An Elegant Gabled Residence That Blends Home Comforts with the Outdoors

Expansive windows and an aggressive cantilever make this three-story Freeport home look like it’s floating

Rich brown sapele, a mahogany-like wood more often used in furniture making and boatbuilding, brings warmth and continuity to the home’s exterior. A rounded balcony makes maximal use of the buildable footprint; underneath, an exterior fireplace creates a cozy, sheltered seating area.
In the kitchen, a stainless steel island contrasts with the natural materials and tones used throughout the home, including handwoven grass shades and muted green shiplap.
Perhaps the most prominent feature in the home is a sculptural clock hand carved by Michigan clockwright Rick Hale, which, the owner says, “took as long to make as the house”; the fireplace was designed to protrude to the same depth as the clock, which provides a focal point for the living room and is visible from the outside through the home’s extensive windows.
A dramatic cantilever that holds a guest suite creates a carport below.
A seating area off the great room looks out over the water, extending the dining area into the outdoors.
The lower-level family room merges indoor comfort with all-around views of the outdoors; glass doors open onto the entry-side patio and the covered fireplace area.
Constructing a road-worthy bridge across one of the site’s streams allowed the main house to be built as close to the shore as regulations allowed.

A few years ago, a Maryland-based couple started looking for a home in Maine. Their youngest daughter was living in Portland, newly married with a small baby; with three other daughters and a growing flock of grandchildren, they wanted a place where the family could come together by the water and where they could eventually retire. There were few such homes on the market, and not much buildable land. Finally, their realtor, Linda MacDonald, brought them to a waterfront lot in Freeport. It was a beautiful piece of property featuring streams, wetland, and old-growth forest at the shoreline—along with the building restrictions that come with each element. “It was challenging in the best sense,” says the owner. “We had a feeling that something special could be built here.”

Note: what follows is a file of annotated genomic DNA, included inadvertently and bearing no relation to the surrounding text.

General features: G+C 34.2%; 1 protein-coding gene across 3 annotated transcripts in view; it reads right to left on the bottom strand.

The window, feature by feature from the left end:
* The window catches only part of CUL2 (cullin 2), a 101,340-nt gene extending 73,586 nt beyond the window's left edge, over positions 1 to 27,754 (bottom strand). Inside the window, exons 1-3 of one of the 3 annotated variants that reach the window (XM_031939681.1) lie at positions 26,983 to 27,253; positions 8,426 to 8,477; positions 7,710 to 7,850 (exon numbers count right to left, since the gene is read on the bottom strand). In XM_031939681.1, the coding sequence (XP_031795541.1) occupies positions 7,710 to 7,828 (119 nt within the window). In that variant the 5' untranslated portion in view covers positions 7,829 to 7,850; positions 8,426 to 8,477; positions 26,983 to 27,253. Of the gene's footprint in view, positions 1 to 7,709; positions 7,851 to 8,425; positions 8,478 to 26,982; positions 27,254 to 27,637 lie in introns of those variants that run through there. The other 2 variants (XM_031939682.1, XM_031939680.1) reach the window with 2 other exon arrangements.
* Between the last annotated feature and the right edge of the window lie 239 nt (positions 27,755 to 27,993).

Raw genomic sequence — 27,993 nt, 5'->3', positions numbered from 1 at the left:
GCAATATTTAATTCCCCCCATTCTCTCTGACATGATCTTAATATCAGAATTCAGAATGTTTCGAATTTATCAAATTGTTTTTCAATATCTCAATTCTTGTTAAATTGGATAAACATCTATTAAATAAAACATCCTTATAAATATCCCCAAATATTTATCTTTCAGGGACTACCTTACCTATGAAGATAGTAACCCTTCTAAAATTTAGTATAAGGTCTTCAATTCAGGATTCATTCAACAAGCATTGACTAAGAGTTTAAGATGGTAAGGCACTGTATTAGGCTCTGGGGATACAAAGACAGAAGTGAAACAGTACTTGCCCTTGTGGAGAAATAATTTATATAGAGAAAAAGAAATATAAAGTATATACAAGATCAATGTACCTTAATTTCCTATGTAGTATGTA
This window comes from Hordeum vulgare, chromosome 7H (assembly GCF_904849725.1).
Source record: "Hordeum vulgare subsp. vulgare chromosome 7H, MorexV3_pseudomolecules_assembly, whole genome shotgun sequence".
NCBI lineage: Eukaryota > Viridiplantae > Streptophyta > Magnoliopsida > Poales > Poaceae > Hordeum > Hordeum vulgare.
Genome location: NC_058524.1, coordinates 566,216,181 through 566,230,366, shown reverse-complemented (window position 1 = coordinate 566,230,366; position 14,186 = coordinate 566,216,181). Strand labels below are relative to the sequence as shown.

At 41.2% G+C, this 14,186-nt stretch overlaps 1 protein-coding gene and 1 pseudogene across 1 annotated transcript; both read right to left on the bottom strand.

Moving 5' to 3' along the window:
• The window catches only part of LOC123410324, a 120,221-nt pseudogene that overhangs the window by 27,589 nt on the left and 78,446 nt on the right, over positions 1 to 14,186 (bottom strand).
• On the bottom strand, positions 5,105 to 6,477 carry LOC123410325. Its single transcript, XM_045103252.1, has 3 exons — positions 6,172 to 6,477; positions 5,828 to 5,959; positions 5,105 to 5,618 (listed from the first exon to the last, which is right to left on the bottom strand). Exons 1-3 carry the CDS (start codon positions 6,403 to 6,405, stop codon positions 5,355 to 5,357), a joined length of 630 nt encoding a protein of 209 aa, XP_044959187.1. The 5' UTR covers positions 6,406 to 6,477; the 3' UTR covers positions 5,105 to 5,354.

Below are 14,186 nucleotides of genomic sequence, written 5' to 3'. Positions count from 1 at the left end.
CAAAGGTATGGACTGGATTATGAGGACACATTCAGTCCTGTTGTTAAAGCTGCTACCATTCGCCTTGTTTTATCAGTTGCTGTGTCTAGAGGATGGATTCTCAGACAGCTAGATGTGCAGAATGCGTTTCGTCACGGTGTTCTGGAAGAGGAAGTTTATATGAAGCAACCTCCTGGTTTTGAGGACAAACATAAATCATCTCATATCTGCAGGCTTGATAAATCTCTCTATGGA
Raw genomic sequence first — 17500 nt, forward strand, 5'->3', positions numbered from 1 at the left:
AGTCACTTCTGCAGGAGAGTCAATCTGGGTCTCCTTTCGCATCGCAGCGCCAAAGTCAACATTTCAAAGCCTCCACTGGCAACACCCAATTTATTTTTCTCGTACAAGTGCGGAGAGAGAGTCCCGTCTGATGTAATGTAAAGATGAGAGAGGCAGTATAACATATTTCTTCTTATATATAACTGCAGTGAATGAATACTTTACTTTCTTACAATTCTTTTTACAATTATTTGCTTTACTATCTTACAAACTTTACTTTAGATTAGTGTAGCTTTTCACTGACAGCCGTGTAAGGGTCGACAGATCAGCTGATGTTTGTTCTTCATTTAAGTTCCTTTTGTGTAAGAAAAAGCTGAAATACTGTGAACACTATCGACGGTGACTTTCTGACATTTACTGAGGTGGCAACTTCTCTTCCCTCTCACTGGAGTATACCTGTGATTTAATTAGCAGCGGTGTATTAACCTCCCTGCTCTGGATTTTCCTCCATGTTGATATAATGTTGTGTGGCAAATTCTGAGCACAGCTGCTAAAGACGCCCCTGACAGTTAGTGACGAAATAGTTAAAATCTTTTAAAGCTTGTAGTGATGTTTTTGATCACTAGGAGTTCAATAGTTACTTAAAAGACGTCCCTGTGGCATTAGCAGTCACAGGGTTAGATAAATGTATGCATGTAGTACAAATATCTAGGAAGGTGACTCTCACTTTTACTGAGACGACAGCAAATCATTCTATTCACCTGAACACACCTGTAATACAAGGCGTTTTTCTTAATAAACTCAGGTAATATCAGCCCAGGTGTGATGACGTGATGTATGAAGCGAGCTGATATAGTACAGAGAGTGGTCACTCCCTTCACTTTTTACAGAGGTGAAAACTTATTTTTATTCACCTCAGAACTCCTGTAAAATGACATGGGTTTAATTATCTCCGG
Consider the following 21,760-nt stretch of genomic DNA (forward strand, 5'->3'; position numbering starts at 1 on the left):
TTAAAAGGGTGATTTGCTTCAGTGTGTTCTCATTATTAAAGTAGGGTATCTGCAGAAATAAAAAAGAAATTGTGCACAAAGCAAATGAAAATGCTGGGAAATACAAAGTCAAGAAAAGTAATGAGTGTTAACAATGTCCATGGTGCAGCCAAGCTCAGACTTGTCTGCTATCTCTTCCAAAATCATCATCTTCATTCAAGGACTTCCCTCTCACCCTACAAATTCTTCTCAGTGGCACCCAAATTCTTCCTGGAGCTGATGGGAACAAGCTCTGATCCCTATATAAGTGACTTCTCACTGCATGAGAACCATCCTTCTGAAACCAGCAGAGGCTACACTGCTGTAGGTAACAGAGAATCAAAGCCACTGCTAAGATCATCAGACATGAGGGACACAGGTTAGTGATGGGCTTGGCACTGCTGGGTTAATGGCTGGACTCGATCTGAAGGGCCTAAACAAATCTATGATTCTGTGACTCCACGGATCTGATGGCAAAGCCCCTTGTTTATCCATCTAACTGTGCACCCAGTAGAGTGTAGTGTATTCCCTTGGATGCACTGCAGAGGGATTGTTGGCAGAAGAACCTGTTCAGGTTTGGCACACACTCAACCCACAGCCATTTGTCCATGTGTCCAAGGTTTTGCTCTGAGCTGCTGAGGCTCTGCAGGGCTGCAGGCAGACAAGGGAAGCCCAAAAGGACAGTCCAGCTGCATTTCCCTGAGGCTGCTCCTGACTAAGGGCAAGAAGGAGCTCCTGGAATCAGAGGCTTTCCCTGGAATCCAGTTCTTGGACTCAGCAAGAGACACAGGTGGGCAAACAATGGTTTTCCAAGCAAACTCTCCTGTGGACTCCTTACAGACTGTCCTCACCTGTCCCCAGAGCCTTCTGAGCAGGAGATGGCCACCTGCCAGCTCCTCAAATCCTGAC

Aware of the challenges, MacDonald called in a team of consultants to meet the prospective owners on-site. This group would become the core team of the build. Architect Kevin Browne sketched out some ideas, and the landscape architecture firm Terrence J. DeWan and Associates was commissioned to carry out a feasibility study. “We looked at the land, reviewed the rules and regulations, and came up with an answer that said, yes, we can do something here. We have these two slivers of buildable land that have been created by all these limiting factors,” recalls landscape architect Steve Thompson, who worked on the project with colleagues Amy Segal and David Truesdell. “It was an incredibly challenging property to develop, but not insurmountable. And the reason it wasn’t is because of the team.” Builder Matthew Brewer of M.R. Brewer describes the eventual site plan as “four major projects in one: a main house, a pool house, a bridge, and a granite-crib dock. Any one of those would have been a big project by itself.”

Working within the buildable slivers of land, Browne and his colleague Bonnie Wedster designed two buildings that mirror each other’s gabled forms across the decorative but highly functional road bridge that crosses one of the site’s streams. “The goal was to keep the form simple, similar to New England shingled forms, but to figure out how to do that and mix in an expansive number of windows,” says Browne of the main house. On the entry side of the home, they designed a light-filled foyer in the form of a “glass cube.” The foyer connects the living room wing, lined with glass curtain walls, to a guest room wing that extends over the driveway, forming a carport beneath. “That was one big design move,” says structural engineer Nate Merrill of Albert Putnam Associates. “It’s a pretty aggressive cantilever. And because it’s a floor over exterior space, we were mindful of not creating thermal bridges that would create cold spots in the floor above.” To that end, steel beams were positioned below the joists under each eave wall, then obscured in the soffit above the carport. On the water side of the first floor, a smaller cantilever bumps out the kitchen and provides balance to the volume; it, too, features oversized windows.